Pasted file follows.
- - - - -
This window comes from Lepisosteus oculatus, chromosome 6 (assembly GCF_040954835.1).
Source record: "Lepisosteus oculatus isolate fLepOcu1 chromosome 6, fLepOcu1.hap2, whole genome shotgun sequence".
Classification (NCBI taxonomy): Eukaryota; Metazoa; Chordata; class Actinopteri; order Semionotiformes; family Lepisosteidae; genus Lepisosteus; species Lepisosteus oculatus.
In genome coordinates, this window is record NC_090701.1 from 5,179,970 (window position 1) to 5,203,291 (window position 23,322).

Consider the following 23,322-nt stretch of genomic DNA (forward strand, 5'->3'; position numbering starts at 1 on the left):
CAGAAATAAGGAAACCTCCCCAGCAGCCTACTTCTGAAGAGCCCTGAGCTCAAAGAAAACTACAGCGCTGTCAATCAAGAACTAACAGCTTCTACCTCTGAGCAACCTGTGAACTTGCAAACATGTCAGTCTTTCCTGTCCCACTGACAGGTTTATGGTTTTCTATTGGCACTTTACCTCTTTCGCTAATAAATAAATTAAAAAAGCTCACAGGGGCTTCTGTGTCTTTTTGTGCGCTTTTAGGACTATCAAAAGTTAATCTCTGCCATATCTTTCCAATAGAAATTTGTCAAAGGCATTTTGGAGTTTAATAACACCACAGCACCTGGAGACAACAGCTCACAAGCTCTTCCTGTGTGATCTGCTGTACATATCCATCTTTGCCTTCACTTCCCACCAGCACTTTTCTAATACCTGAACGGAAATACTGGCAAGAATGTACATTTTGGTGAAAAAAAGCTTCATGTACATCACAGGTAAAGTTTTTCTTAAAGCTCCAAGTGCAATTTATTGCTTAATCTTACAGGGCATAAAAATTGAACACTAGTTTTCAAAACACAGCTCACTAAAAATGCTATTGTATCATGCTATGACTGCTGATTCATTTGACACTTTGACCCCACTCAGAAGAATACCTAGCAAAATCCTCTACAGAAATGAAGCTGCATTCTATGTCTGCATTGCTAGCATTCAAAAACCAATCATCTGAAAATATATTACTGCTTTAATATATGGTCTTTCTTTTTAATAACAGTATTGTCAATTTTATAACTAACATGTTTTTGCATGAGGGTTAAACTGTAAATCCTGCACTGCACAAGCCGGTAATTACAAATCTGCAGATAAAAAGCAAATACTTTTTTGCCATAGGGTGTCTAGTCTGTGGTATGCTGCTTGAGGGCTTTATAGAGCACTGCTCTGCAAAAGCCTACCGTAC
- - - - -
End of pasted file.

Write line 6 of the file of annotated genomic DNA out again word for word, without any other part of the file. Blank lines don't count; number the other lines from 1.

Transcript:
CAGAAATAAGGAAACCTCCCCAGCAGCCTACTTCTGAAGAGCCCTGAGCTCAAAGAAAACTACAGCGCTGTCAATCAAGAACTAACAGCTTCTACCTCTGAGCAACCTGTGAACTTGCAAACATGTCAGTCTTTCCTGTCCCACTGACAGGTTTATGGTTTTCTATTGGCACTTTACCTCTTTCGCTAATAAATAAATTAAAAAAGCTCACAGGGGCTTCTGTGTCTTTTTGTGCGCTTTTAGGACTATCAAAAGTTAATCTCTGCCATATCTTTCCAATAGAAATTTGTCAAAGGCATTTTGGAGTTTAATAACACCACAGCACCTGGAGACAACAGCTCACAAGCTCTTCCTGTGTGATCTGCTGTACATATCCATCTTTGCCTTCACTTCCCACCAGCACTTTTCTAATACCTGAACGGAAATACTGGCAAGAATGTACATTTTGGTGAAAAAAAGCTTCATGTACATCACAGGTAAAGTTTTTCTTAAAGCTCCAAGTGCAATTTATTGCTTAATCTTACAGGGCATAAAAATTGAACACTAGTTTTCAAAACACAGCTCACTAAAAATGCTATTGTATCATGCTATGACTGCTGATTCATTTGACACTTTGACCCCACTCAGAAGAATACCTAGCAAAATCCTCTACAGAAATGAAGCTGCATTCTATGTCTGCATTGCTAGCATTCAAAAACCAATCATCTGAAAATATATTACTGCTTTAATATATGGTCTTTCTTTTTAATAACAGTATTGTCAATTTTATAACTAACATGTTTTTGCATGAGGGTTAAACTGTAAATCCTGCACTGCACAAGCCGGTAATTACAAATCTGCAGATAAAAAGCAAATACTTTTTTGCCATAGGGTGTCTAGTCTGTGGTATGCTGCTTGAGGGCTTTATAGAGCACTGCTCTGCAAAAGCCTACCGTAC